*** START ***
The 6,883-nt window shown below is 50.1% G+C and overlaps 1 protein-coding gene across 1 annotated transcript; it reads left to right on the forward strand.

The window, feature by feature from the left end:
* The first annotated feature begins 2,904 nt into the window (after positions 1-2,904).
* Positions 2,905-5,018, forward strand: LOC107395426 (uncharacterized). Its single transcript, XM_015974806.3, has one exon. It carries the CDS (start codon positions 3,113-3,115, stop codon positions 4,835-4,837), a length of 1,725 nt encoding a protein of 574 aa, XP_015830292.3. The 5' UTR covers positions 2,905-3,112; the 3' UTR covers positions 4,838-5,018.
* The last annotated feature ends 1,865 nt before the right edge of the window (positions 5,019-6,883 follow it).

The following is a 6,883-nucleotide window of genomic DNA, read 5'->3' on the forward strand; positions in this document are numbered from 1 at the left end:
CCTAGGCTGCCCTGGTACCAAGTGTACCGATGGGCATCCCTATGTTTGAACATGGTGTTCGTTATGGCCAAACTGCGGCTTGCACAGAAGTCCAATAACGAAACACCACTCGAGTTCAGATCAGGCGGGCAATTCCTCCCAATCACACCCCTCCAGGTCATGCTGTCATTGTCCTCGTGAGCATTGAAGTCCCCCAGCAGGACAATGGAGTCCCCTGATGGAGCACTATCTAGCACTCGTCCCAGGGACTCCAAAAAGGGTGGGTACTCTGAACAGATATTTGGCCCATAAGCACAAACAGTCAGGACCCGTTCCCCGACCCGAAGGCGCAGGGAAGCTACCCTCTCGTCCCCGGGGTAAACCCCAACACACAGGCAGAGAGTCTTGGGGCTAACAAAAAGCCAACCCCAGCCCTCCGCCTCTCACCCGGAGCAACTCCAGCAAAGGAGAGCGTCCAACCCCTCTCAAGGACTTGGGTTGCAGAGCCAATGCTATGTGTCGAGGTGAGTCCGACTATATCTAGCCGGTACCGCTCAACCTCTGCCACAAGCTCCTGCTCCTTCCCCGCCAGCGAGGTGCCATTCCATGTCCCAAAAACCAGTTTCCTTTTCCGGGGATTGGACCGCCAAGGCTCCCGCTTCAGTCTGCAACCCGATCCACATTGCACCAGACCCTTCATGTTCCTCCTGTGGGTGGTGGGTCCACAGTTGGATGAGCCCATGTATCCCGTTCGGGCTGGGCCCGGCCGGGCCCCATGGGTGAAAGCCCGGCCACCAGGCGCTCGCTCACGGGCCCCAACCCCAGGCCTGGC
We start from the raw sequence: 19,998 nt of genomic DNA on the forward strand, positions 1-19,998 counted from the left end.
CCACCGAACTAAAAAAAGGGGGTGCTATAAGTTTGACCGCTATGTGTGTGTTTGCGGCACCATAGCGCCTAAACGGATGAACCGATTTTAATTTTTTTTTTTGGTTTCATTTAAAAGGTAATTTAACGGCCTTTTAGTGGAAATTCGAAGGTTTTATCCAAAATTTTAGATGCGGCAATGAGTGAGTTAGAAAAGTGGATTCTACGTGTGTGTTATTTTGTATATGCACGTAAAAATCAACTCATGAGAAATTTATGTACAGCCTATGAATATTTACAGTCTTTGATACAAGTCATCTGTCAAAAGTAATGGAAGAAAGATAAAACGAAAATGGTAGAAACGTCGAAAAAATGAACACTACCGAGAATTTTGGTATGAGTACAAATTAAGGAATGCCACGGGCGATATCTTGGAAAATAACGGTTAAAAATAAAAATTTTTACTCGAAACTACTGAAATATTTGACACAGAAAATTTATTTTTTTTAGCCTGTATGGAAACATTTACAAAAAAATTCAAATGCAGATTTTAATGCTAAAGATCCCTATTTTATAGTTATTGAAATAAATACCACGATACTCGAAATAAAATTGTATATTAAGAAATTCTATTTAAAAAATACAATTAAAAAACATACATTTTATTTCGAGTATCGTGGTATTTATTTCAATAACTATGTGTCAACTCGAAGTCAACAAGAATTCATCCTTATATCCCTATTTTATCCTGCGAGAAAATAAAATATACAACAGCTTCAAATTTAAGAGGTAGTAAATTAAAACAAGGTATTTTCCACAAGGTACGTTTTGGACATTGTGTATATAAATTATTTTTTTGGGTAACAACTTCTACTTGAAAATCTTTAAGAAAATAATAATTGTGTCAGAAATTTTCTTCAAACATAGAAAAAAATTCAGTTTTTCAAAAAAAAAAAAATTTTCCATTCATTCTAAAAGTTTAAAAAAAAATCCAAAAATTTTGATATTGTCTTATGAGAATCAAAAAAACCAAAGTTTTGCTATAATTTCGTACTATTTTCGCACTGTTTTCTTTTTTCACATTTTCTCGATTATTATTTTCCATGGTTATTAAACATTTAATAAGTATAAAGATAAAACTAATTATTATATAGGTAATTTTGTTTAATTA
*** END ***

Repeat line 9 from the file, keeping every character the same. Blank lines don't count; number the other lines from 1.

CCACCGAACTAAAAAAAGGGGGTGCTATAAGTTTGACCGCTATGTGTGTGTTTGCGGCACCATAGCGCCTAAACGGATGAACCGATTTTAATTTTTTTTTTTGGTTTCATTTAAAAGGTAATTTAACGGCCTTTTAGTGGAAATTCGAAGGTTTTATCCAAAATTTTAGATGCGGCAATGAGTGAGTTAGAAAAGTGGATTCTACGTGTGTGTTATTTTGTATATGCACGTAAAAATCAACTCATGAGAAATTTATGTACAGCCTATGAATATTTACAGTCTTTGATACAAGTCATCTGTCAAAAGTAATGGAAGAAAGATAAAACGAAAATGGTAGAAACGTCGAAAAAATGAACACTACCGAGAATTTTGGTATGAGTACAAATTAAGGAATGCCACGGGCGATATCTTGGAAAATAACGGTTAAAAATAAAAATTTTTACTCGAAACTACTGAAATATTTGACACAGAAAATTTATTTTTTTTAGCCTGTATGGAAACATTTACAAAAAAATTCAAATGCAGATTTTAATGCTAAAGATCCCTATTTTATAGTTATTGAAATAAATACCACGATACTCGAAATAAAATTGTATATTAAGAAATTCTATTTAAAAAATACAATTAAAAAACATACATTTTATTTCGAGTATCGTGGTATTTATTTCAATAACTATGTGTCAACTCGAAGTCAACAAGAATTCATCCTTATATCCCTATTTTATCCTGCGAGAAAATAAAATATACAACAGCTTCAAATTTAAGAGGTAGTAAATTAAAACAAGGTATTTTCCACAAGGTACGTTTTGGACATTGTGTATATAAATTATTTTTTTGGGTAACAACTTCTACTTGAAAATCTTTAAGAAAATAATAATTGTGTCAGAAATTTTCTTCAAACATAGAAAAAAATTCAGTTTTTCAAAAAAAAAAAAATTTTCCATTCATTCTAAAAGTTTAAAAAAAAATCCAAAAATTTTGATATTGTCTTATGAGAATCAAAAAAACCAAAGTTTTGCTATAATTTCGTACTATTTTCGCACTGTTTTCTTTTTTCACATTTTCTCGATTATTATTTTCCATGGTTATTAAACATTTAATAAGTATAAAGATAAAACTAATTATTATATAGGTAATTTTGTTTAATTA